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Fri, 07/08/2011 - 12:15

When the U.S. Department of Education drafted their “gainful employment” policy they aspired to combat the high levels of unemployment and disproportionate number of loan defaults experienced by alumnus of the nation’s for-profit institutions who educate an usually high number of low income, minority and military students. However, some stakeholders felt that the initiative was overly broad and targeted for-profit institutions. Subsequently, policymakers scaled back, and despite criticism from advocates on both sides of the issue, other recognize this as potential for fundamental change in America’s colleges and Universities.

The current iteration of the regulation mandates that 35 percent of a school's alumnus be in repayment (with loans in deferment counting toward this minimum). For-profits must also demonstrate that annual loan payments did not exceed 30 percent of an average graduate’s discretionary income or 12 percent of a graduates’ total income. Schools are given until 2015 to comply with these regulations. Institutions that fail to meet these basic requirements are subject to a "three strikes" policy before they lose federal funding. While noted commentators on both sides of the issue have expressed concern with the current iteration of the regulation, others recognize a potential for fundamental change in higher ed that could result from this regulation.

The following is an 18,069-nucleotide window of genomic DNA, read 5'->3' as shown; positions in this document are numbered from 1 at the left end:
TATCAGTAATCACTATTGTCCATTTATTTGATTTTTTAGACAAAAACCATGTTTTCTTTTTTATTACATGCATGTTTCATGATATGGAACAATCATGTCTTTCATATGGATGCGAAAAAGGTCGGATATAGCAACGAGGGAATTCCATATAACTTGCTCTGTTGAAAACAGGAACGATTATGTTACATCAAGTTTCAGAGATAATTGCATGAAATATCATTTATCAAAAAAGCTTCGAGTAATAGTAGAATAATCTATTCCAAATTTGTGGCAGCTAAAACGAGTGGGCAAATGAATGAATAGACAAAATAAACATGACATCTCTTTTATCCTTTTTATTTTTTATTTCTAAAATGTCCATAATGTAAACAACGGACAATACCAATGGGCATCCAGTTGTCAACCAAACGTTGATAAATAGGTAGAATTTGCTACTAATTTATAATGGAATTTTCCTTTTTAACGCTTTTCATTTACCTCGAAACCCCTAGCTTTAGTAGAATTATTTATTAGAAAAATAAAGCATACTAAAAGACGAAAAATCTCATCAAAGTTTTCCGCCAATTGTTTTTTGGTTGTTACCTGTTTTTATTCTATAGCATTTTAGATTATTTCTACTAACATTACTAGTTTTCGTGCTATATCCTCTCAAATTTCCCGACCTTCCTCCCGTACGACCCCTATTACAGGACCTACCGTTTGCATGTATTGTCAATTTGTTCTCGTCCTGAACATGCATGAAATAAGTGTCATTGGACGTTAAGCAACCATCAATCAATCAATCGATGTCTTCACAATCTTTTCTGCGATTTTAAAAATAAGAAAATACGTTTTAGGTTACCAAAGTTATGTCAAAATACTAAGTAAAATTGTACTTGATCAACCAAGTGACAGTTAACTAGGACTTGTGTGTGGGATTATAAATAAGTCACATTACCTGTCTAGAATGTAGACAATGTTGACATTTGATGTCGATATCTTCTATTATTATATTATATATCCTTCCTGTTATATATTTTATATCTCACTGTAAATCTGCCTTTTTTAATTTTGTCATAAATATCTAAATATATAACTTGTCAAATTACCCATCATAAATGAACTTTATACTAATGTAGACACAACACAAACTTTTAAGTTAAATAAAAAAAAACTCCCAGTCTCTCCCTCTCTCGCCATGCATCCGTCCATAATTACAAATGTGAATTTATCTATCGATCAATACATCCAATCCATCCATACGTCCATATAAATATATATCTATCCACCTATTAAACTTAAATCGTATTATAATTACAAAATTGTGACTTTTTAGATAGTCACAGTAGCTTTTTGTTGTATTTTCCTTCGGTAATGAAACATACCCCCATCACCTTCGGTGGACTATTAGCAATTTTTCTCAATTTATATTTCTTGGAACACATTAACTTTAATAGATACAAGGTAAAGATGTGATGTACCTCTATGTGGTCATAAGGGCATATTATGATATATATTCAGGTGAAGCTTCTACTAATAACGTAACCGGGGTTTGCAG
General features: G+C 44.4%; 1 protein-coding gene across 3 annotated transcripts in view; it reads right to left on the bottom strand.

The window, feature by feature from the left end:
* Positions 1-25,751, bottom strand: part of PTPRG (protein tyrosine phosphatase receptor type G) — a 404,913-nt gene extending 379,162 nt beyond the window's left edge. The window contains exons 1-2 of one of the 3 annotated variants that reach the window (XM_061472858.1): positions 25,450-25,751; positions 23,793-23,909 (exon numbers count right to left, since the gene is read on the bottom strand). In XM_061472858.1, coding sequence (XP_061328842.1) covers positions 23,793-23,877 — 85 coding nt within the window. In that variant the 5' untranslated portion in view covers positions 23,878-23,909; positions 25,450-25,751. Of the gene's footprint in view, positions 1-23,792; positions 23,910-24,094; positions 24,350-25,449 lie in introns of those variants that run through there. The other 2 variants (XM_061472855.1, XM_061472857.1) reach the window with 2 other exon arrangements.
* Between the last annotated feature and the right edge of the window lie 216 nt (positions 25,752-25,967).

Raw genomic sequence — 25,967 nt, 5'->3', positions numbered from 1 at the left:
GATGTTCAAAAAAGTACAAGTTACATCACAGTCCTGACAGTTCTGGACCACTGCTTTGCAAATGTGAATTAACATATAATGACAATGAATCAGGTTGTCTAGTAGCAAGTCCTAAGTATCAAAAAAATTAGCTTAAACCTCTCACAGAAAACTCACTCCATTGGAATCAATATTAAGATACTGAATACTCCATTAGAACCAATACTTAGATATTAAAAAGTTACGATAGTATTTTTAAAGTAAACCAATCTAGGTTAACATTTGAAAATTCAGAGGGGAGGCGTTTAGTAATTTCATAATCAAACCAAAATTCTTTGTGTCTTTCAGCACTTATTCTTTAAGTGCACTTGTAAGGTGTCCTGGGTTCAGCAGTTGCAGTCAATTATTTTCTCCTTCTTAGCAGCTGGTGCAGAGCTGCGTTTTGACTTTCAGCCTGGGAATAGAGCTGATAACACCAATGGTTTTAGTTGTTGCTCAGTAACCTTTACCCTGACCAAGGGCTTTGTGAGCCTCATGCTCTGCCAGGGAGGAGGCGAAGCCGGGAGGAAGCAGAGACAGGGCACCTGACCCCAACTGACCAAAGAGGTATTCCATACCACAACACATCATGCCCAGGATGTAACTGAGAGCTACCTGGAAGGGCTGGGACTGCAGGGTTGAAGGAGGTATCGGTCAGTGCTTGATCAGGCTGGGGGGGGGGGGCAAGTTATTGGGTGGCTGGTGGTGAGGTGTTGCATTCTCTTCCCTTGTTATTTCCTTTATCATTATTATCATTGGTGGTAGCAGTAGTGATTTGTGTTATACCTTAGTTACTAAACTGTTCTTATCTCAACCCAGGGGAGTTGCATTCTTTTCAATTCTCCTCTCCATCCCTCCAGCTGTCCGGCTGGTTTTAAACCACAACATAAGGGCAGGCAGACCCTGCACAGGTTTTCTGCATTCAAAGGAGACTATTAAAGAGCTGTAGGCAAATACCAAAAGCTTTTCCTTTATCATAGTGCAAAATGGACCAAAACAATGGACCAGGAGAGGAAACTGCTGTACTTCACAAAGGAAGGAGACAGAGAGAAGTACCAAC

By defining “gainful employment”, the regulation shifts accountability for program outcomes to universities accountable for the debt incurred and employability of their programs. Some say this regulation is a benefit to the for-profit Universities who can discard less effective degree programs and invest solely in the most effective and lucrative ones; however, some worry about the potential danger this will have on liberal arts programs whose value oftentimes does not translate well to the workforce. While this directive is not currently applicable to public and private universities, there is already speculation about the ramifications of this kind of regulation on all of Higher Education.

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